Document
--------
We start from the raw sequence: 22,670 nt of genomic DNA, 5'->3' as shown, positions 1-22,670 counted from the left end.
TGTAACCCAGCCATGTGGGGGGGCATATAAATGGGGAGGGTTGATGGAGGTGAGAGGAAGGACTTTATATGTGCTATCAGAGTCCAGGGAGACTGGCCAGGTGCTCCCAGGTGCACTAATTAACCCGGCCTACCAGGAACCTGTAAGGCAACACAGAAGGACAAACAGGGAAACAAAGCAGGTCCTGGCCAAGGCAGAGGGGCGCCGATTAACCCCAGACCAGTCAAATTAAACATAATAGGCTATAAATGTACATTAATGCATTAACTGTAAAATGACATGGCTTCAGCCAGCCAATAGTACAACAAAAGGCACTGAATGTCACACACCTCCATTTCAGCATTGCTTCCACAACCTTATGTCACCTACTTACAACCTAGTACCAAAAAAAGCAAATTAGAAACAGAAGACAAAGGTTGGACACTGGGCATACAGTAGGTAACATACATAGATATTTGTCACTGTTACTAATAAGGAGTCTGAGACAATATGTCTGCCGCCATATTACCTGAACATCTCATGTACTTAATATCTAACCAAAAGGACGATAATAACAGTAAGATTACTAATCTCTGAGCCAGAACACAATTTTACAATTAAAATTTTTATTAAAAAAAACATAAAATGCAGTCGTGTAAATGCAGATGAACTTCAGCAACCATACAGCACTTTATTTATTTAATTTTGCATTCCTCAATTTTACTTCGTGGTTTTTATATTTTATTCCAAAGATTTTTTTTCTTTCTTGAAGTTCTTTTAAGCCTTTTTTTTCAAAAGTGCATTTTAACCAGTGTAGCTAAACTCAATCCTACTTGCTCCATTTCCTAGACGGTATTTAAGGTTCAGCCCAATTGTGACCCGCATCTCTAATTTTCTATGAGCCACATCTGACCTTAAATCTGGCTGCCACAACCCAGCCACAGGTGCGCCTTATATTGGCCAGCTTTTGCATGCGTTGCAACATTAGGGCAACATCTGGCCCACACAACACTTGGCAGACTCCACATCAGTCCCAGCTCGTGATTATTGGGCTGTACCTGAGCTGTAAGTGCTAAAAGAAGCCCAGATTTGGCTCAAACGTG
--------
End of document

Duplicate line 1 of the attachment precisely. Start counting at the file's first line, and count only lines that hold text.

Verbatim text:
We start from the raw sequence: 22,670 nt of genomic DNA, 5'->3' as shown, positions 1-22,670 counted from the left end.